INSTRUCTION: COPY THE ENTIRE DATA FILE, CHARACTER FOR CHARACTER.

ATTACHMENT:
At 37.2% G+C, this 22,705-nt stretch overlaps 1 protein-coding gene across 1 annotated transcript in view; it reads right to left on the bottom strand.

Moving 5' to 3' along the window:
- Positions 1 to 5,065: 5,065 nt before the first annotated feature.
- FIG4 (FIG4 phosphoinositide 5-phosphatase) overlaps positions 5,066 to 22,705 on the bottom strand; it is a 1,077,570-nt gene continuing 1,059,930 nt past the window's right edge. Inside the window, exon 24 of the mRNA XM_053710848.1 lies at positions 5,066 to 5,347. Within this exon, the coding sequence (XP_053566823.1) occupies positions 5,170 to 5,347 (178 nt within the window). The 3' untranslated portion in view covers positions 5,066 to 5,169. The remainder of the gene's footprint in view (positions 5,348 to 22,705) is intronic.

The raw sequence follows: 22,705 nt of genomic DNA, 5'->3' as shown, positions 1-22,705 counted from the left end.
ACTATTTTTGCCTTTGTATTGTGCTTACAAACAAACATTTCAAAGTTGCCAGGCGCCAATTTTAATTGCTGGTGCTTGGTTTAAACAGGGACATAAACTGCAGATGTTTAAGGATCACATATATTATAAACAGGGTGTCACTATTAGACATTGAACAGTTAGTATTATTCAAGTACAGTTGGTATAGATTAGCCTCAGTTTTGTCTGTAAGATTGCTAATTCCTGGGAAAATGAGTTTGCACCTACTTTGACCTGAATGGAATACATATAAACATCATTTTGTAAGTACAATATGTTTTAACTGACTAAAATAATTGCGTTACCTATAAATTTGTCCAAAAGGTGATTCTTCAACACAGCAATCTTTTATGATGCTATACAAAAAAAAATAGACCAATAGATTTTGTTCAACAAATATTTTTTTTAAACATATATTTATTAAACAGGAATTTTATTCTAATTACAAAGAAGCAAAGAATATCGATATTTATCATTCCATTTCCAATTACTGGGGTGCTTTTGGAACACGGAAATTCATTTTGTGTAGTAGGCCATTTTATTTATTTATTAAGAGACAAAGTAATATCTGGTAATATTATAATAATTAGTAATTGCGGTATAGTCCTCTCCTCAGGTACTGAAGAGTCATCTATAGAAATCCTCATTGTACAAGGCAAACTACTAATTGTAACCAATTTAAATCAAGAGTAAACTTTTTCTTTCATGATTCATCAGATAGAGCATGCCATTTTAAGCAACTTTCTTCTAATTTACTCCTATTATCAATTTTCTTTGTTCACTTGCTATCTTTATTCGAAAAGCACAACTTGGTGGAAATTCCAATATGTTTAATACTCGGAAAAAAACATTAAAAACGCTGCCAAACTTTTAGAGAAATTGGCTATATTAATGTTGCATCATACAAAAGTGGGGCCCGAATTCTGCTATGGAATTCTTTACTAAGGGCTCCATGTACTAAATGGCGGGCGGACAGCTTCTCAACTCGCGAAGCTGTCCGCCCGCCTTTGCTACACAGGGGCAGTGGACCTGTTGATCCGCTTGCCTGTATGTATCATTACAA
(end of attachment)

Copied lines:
At 37.2% G+C, this 22,705-nt stretch overlaps 1 protein-coding gene across 1 annotated transcript in view; it reads right to left on the bottom strand.

Moving 5' to 3' along the window:
- Positions 1 to 5,065: 5,065 nt before the first annotated feature.
- FIG4 (FIG4 phosphoinositide 5-phosphatase) overlaps positions 5,066 to 22,705 on the bottom strand; it is a 1,077,570-nt gene continuing 1,059,930 nt past the window's right edge. Inside the window, exon 24 of the mRNA XM_053710848.1 lies at positions 5,066 to 5,347. Within this exon, the coding sequence (XP_053566823.1) occupies positions 5,170 to 5,347 (178 nt within the window). The 3' untranslated portion in view covers positions 5,066 to 5,169. The remainder of the gene's footprint in view (positions 5,348 to 22,705) is intronic.

The raw sequence follows: 22,705 nt of genomic DNA, 5'->3' as shown, positions 1-22,705 counted from the left end.
ACTATTTTTGCCTTTGTATTGTGCTTACAAACAAACATTTCAAAGTTGCCAGGCGCCAATTTTAATTGCTGGTGCTTGGTTTAAACAGGGACATAAACTGCAGATGTTTAAGGATCACATATATTATAAACAGGGTGTCACTATTAGACATTGAACAGTTAGTATTATTCAAGTACAGTTGGTATAGATTAGCCTCAGTTTTGTCTGTAAGATTGCTAATTCCTGGGAAAATGAGTTTGCACCTACTTTGACCTGAATGGAATACATATAAACATCATTTTGTAAGTACAATATGTTTTAACTGACTAAAATAATTGCGTTACCTATAAATTTGTCCAAAAGGTGATTCTTCAACACAGCAATCTTTTATGATGCTATACAAAAAAAAATAGACCAATAGATTTTGTTCAACAAATATTTTTTTTAAACATATATTTATTAAACAGGAATTTTATTCTAATTACAAAGAAGCAAAGAATATCGATATTTATCATTCCATTTCCAATTACTGGGGTGCTTTTGGAACACGGAAATTCATTTTGTGTAGTAGGCCATTTTATTTATTTATTAAGAGACAAAGTAATATCTGGTAATATTATAATAATTAGTAATTGCGGTATAGTCCTCTCCTCAGGTACTGAAGAGTCATCTATAGAAATCCTCATTGTACAAGGCAAACTACTAATTGTAACCAATTTAAATCAAGAGTAAACTTTTTCTTTCATGATTCATCAGATAGAGCATGCCATTTTAAGCAACTTTCTTCTAATTTACTCCTATTATCAATTTTCTTTGTTCACTTGCTATCTTTATTCGAAAAGCACAACTTGGTGGAAATTCCAATATGTTTAATACTCGGAAAAAAACATTAAAAACGCTGCCAAACTTTTAGAGAAATTGGCTATATTAATGTTGCATCATACAAAAGTGGGGCCCGAATTCTGCTATGGAATTCTTTACTAAGGGCTCCATGTACTAAATGGCGGGCGGACAGCTTCTCAACTCGCGAAGCTGTCCGCCCGCCTTTGCTACACAGGGGCAGTGGACCTGTTGATCCGCTTGCCTGTATGTATCATTACAA